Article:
I've been thinking a lot about libraries recently. When I was a child I was taken to a library every two weeks and made to check out the maximum allowance of books - that's what having an English teacher for a mother gets you!
Once I went to university, I stopped going to the library. Even university libraries are pretty poor for computer science books - and the ability to buy cheap paperbacks online obliterated my need to visit them. It wasn't until Surrey libraries started offering digital borrowing that I even thought about my local library. Nowadays, I'm found there once a week teaching computer programming to kids.
The popular children’s-author Terry Deary says that libraries are obsolete and, in these times of austerity, we shouldn't feel bad about them closing down.
Naturally, this has outraged both traditional and progressive authors.
Even regular people seem to think that libraries ought to be preserved.
(I've picked those two statuses more-or-less at random, there are thousands of people who tweeted Neil about this.)
What it comes down to is asking "what is a library for?"
When I've expressed the opinion that high-street shopping needs to die off, someone always says to me "But old folk like going out shopping - it's their only chance to interact and chat with people."
The is a skeuomorph solution. We're keeping alive a vestigial part of society when really, we ought to be re-engineering it. We wouldn't say "electric car engines should be designed in such a way that they should be started by hand cranks and towed by horses," would we?
The solution for pensioners' social lives isn't necessarily coupled with a retail experience - we should have decent care, community centres, and services which meet people's needs.
It's exactly the same with libraries.
Last month, I wrote about the proper use of the library. It's no longer solely about borrowing books or looking up back issues of periodicals. It's about the Internet, a community meeting space, a learning environment. Being the rampant egotist that I am, I'll quote myself:
The proper use of a library is a space where people can feel safe and enjoy free access to culture.
Let me spell it out simply. Lending books is not what a library is for any more.
We need to decouple the idea of book loans from that of a library. All those people who say that their library is used for events, for poetry readings, for toodlers, for accessing the web, and for teaching kids to code - they're not talking about a building for book lending, they're talking about a community centre.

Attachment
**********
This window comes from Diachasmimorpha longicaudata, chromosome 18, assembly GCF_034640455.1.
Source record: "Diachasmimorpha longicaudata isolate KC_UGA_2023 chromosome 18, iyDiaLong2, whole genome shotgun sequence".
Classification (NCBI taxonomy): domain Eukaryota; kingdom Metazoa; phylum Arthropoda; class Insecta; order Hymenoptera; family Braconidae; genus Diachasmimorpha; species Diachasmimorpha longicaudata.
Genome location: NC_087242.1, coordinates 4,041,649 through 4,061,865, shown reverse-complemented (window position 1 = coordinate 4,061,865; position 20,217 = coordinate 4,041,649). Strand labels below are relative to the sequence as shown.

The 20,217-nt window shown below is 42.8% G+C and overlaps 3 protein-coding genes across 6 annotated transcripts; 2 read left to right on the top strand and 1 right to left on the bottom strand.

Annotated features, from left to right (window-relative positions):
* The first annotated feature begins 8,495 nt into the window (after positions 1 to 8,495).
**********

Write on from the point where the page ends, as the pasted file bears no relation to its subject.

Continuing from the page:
For readers and authors who are worried about people not discovering new books, or being unable to take a chance on a new author or genre, the ability for a random small town library to carry a specific book is vastly inferior to an author giving away free copies on their website.
Amazon is full of authors allowing their books to be downloaded for free (or at extremely low cost) in the hope that the reader will be sufficiently interested to buy the next book in the series.
Rethinking The Library
What would happen if we shut down all the libraries and gave everyone in the UK a Kindle?
(Aside from massive protests!)
Here's some back of the envelope calculation...
Unison have produced an excellent pamphlet about library provisions in the UK. In it, they estimate that the total expenditure on UK libraries in 2006 was £1,063,120,000.
A billion quid plus change. I assume that covers buying books, staffing, buildings, etc.
The Public Lending Right in the UK means that authors get paid when their book is borrowed from the library (6.2p per borrow, to a maximum of £6,600).
According to the PLR, the total cost of this was £7.6 million in 2006.
That's roughly 122,580,000 library borrows per year - a little over two per person.
I'm unsure if the £1 billion figure includes the PLR's £7.6 million - but let's say it does to err on the side of caution.
A basic eReader's cost ranges from £60 for a Kobo, to £70 for a Kindle, to £80 for a Nook. Let's assume that technology gets cheaper, that eReaders are treated like books for VAT purposes (0% rather than 20%), and economies of scale means that prices drop.
It's not a stretch of the imagination to say that next year a basic e-ink ereader could cost no more than £30.
Indeed - the Txtr beagle eReader costs a mere £8. Yes, eight.
The billion pound yearly library budget costs roughly £20 per person per year.
So, dissolve all the libraries. Give everyone in the UK a voucher good for £30 off a qualifying eReader (you can buy the cheap as chips version or pay extra to get the Kindle HD Super Max Plus if you want).
With the remainder of the money, continue the Public Lending Scheme but tie it to a national digital library.
You can either borrow a book - in which case the state will pay the author.
You can download a public domain books - for free.
Authors can sell their books for whatever price they choose - or give them away.
Who loses? Every person - not just children - gets fast access to infinite knowledge, authors get exposure and get paid, vast sums of public money are saved, and we can use the remainder of the money to digitize our archives.
The physical buildings which house books can be converted into community centres, meeting places, Internet hubs - without the need to store books and insist on silence.
Rip, Mix, Burn
I don't mean we should literally set fire to libraries - nor their book collections.
The idea is simple. Rip the music out of your CDs or vynil and convert them to digital information, mix them up to create new things, burn the new tracks into the world.
And that's exactly what is needed with libraries. Rip the analogue books to digital formats, remix the services so they're more useful to people, burn the new way of experiencing culture into society.